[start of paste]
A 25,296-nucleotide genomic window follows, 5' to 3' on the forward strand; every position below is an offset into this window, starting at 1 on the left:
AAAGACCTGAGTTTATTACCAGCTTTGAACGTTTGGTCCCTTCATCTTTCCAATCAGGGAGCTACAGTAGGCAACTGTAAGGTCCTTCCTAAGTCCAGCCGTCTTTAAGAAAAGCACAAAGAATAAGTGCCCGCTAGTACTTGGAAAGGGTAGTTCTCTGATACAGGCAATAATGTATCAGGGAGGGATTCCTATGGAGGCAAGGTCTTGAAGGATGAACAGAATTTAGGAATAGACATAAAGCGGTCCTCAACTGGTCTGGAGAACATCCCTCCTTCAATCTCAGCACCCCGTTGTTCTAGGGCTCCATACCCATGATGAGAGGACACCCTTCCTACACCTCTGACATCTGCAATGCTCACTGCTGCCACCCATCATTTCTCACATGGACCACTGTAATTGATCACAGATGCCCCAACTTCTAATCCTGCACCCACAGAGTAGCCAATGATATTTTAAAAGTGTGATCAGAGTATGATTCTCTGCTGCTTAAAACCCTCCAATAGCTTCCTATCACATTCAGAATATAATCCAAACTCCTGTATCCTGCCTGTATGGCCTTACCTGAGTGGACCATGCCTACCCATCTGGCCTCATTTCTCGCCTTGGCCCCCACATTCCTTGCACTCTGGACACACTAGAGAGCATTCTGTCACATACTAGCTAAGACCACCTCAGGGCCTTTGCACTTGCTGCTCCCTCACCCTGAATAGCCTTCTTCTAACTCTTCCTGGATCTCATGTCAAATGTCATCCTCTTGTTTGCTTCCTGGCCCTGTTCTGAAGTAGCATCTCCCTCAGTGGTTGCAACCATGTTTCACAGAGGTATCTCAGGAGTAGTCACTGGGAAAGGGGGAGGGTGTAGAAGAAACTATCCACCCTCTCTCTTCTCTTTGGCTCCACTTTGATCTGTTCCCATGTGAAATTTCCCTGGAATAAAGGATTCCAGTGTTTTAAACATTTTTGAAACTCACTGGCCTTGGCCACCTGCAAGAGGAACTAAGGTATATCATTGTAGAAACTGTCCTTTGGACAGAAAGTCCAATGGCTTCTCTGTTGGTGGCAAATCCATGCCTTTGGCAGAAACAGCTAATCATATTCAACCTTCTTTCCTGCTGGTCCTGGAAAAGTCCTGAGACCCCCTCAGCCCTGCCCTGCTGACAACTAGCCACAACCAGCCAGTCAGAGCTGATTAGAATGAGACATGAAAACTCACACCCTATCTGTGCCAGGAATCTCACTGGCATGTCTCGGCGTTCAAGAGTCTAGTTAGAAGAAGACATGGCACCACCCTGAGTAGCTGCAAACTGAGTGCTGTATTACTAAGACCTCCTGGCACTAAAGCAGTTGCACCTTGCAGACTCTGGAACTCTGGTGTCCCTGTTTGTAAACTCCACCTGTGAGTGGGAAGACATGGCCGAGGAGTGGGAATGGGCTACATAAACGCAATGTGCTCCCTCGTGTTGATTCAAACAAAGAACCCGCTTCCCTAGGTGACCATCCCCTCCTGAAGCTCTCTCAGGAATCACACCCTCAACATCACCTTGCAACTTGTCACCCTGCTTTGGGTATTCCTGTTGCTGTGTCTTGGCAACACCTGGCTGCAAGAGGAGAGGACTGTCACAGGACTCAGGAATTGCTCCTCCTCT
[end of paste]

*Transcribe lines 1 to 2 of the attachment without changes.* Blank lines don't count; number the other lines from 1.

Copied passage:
A 25,296-nucleotide genomic window follows, 5' to 3' on the forward strand; every position below is an offset into this window, starting at 1 on the left:
AAAGACCTGAGTTTATTACCAGCTTTGAACGTTTGGTCCCTTCATCTTTCCAATCAGGGAGCTACAGTAGGCAACTGTAAGGTCCTTCCTAAGTCCAGCCGTCTTTAAGAAAAGCACAAAGAATAAGTGCCCGCTAGTACTTGGAAAGGGTAGTTCTCTGATACAGGCAATAATGTATCAGGGAGGGATTCCTATGGAGGCAAGGTCTTGAAGGATGAACAGAATTTAGGAATAGACATAAAGCGGTCCTCAACTGGTCTGGAGAACATCCCTCCTTCAATCTCAGCACCCCGTTGTTCTAGGGCTCCATACCCATGATGAGAGGACACCCTTCCTACACCTCTGACATCTGCAATGCTCACTGCTGCCACCCATCATTTCTCACATGGACCACTGTAATTGATCACAGATGCCCCAACTTCTAATCCTGCACCCACAGAGTAGCCAATGATATTTTAAAAGTGTGATCAGAGTATGATTCTCTGCTGCTTAAAACCCTCCAATAGCTTCCTATCACATTCAGAATATAATCCAAACTCCTGTATCCTGCCTGTATGGCCTTACCTGAGTGGACCATGCCTACCCATCTGGCCTCATTTCTCGCCTTGGCCCCCACATTCCTTGCACTCTGGACACACTAGAGAGCATTCTGTCACATACTAGCTAAGACCACCTCAGGGCCTTTGCACTTGCTGCTCCCTCACCCTGAATAGCCTTCTTCTAACTCTTCCTGGATCTCATGTCAAATGTCATCCTCTTGTTTGCTTCCTGGCCCTGTTCTGAAGTAGCATCTCCCTCAGTGGTTGCAACCATGTTTCACAGAGGTATCTCAGGAGTAGTCACTGGGAAAGGGGGAGGGTGTAGAAGAAACTATCCACCCTCTCTCTTCTCTTTGGCTCCACTTTGATCTGTTCCCATGTGAAATTTCCCTGGAATAAAGGATTCCAGTGTTTTAAACATTTTTGAAACTCACTGGCCTTGGCCACCTGCAAGAGGAACTAAGGTATATCATTGTAGAAACTGTCCTTTGGACAGAAAGTCCAATGGCTTCTCTGTTGGTGGCAAATCCATGCCTTTGGCAGAAACAGCTAATCATATTCAACCTTCTTTCCTGCTGGTCCTGGAAAAGTCCTGAGACCCCCTCAGCCCTGCCCTGCTGACAACTAGCCACAACCAGCCAGTCAGAGCTGATTAGAATGAGACATGAAAACTCACACCCTATCTGTGCCAGGAATCTCACTGGCATGTCTCGGCGTTCAAGAGTCTAGTTAGAAGAAGACATGGCACCACCCTGAGTAGCTGCAAACTGAGTGCTGTATTACTAAGACCTCCTGGCACTAAAGCAGTTGCACCTTGCAGACTCTGGAACTCTGGTGTCCCTGTTTGTAAACTCCACCTGTGAGTGGGAAGACATGGCCGAGGAGTGGGAATGGGCTACATAAACGCAATGTGCTCCCTCGTGTTGATTCAAACAAAGAACCCGCTTCCCTAGGTGACCATCCCCTCCTGAAGCTCTCTCAGGAATCACACCCTCAACATCACCTTGCAACTTGTCACCCTGCTTTGGGTATTCCTGTTGCTGTGTCTTGGCAACACCTGGCTGCAAGAGGAGAGGACTGTCACAGGACTCAGGAATTGCTCCTCCTCT